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Shotguns

Shotguns

Shotguns

SAVAGE - Up to 27% OFF

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We all know that Terminator needed no guns to be the coolest guy in the town. However, they became signature attributes of his image, together with black sunglasses and motorcycles that changed every film. Among all the guns seen in movies, shotguns are probably the iconic ones engraved into the audience's memory. Indeed, scatterguns are mesmerizing in their own way, and they look neat. The great thing about shotguns is that not only can you look at them in the movies, but you also can get one right here. We don’t recommend walking around the city and looking for Sarahs with a gun over your shoulder, but there are plenty of other things to do. 

We know what these firearms look like, but what sets them apart from other guns? Can we call a shotgun any gun that shoots? Things are a bit more complicated than that.

Shotguns are long-barreled firearms that are different from other guns in the type of projectiles they shoot. Shotguns fire straight-walled cartridges, commonly known as shells, that discharge smaller sub-projectiles after being shot. These smaller projectiles are also called shots, but shotguns can also fire a single solid projectile called a slug. Shotguns are majorly smoothbore firearms, which means their bores lack rifling of any sort, but rifled barrels are also used, primarily for shooting slug barrels.

As with every firearm, you have dozens of options to choose from. And it’s not about brands and models only, since shotguns also differ in types of actions and gauge. Many people think there is only one type, and more often than not, it’s a pump shotgun that comes to mind, but the menu is much more varied than that. We have several categories featuring shotguns with different actions, but the way a shotgun operates is not the only one of its distinctive features.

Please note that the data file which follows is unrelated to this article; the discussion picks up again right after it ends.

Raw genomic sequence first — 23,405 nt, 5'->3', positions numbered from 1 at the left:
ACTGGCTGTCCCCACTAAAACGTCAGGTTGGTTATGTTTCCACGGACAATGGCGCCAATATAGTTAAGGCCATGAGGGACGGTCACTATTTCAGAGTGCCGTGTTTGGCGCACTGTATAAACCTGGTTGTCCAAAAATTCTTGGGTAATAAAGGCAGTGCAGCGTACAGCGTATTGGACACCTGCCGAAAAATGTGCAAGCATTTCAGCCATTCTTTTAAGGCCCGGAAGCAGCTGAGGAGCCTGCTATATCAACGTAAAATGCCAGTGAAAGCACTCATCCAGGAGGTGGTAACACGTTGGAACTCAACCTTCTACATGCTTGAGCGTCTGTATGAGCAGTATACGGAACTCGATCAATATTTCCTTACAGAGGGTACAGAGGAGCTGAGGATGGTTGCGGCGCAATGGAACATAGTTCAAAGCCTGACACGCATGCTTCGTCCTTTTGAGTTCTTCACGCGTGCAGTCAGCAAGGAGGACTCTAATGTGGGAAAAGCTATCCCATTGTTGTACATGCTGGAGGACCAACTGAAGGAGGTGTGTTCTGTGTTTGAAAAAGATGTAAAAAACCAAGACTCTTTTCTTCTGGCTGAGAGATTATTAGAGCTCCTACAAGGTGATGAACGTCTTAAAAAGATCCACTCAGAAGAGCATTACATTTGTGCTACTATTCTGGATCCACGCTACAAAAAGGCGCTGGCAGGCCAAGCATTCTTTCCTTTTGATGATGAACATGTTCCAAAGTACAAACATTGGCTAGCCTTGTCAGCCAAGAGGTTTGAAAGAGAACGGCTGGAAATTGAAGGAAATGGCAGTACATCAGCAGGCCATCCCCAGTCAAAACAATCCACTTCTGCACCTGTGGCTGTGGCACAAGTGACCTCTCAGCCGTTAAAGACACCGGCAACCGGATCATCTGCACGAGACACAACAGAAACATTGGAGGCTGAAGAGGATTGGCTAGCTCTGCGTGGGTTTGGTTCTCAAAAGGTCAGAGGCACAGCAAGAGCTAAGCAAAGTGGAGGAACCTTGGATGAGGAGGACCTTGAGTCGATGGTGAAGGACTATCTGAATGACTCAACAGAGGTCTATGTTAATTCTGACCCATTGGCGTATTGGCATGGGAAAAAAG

Shotgun Gauge

A gauge is a unit of measurement used to express the inner diameter of the barrel. It is measured by the weight of a solid lead sphere that fits the bore of the firearm and is expressed through the relation to one pound of lead. For example, a 16 gauge shotgun has a bore wide enough to fit a one-sixteenth pound lead ball. The smaller the number, the bigger the bore diameter. Today this type of measurement is used exclusively for shotguns. The most common varieties are 12 gauge shotguns and 20 gauge shotguns. There is one exception to the measurement rule: a .410 shotgun has the bore diameter shown in inches.

Gritr Sports has a wide scattergun collection for your consideration. Action, gauge, brand - the choice is as wide as ever. We have CZ shotguns, Savage shotguns, Mossberg shotguns, and scatterguns of other popular brands.